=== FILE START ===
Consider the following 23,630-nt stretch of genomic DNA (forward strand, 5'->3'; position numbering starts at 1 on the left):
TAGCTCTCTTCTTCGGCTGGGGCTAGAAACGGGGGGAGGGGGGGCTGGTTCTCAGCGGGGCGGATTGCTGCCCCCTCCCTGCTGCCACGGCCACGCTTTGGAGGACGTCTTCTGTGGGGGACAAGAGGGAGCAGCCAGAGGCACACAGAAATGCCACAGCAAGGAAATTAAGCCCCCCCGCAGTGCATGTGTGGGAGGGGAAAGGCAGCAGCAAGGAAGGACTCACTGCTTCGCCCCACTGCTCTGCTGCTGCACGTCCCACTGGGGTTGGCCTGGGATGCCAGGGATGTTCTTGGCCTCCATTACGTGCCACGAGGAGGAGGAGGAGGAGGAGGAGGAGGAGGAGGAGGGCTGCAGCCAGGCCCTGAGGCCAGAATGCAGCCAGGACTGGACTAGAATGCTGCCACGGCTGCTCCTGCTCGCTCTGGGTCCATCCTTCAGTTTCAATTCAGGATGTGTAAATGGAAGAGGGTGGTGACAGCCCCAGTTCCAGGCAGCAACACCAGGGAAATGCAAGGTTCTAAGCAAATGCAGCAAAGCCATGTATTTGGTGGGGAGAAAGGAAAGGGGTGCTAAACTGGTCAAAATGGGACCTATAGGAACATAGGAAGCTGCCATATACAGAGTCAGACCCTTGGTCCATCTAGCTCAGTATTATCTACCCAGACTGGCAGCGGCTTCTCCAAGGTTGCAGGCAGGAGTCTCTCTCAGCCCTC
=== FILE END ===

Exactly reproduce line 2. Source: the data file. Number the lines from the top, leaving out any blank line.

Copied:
TAGCTCTCTTCTTCGGCTGGGGCTAGAAACGGGGGGAGGGGGGGCTGGTTCTCAGCGGGGCGGATTGCTGCCCCCTCCCTGCTGCCACGGCCACGCTTTGGAGGACGTCTTCTGTGGGGGACAAGAGGGAGCAGCCAGAGGCACACAGAAATGCCACAGCAAGGAAATTAAGCCCCCCCGCAGTGCATGTGTGGGAGGGGAAAGGCAGCAGCAAGGAAGGACTCACTGCTTCGCCCCACTGCTCTGCTGCTGCACGTCCCACTGGGGTTGGCCTGGGATGCCAGGGATGTTCTTGGCCTCCATTACGTGCCACGAGGAGGAGGAGGAGGAGGAGGAGGAGGAGGAGGAGGGCTGCAGCCAGGCCCTGAGGCCAGAATGCAGCCAGGACTGGACTAGAATGCTGCCACGGCTGCTCCTGCTCGCTCTGGGTCCATCCTTCAGTTTCAATTCAGGATGTGTAAATGGAAGAGGGTGGTGACAGCCCCAGTTCCAGGCAGCAACACCAGGGAAATGCAAGGTTCTAAGCAAATGCAGCAAAGCCATGTATTTGGTGGGGAGAAAGGAAAGGGGTGCTAAACTGGTCAAAATGGGACCTATAGGAACATAGGAAGCTGCCATATACAGAGTCAGACCCTTGGTCCATCTAGCTCAGTATTATCTACCCAGACTGGCAGCGGCTTCTCCAAGGTTGCAGGCAGGAGTCTCTCTCAGCCCTC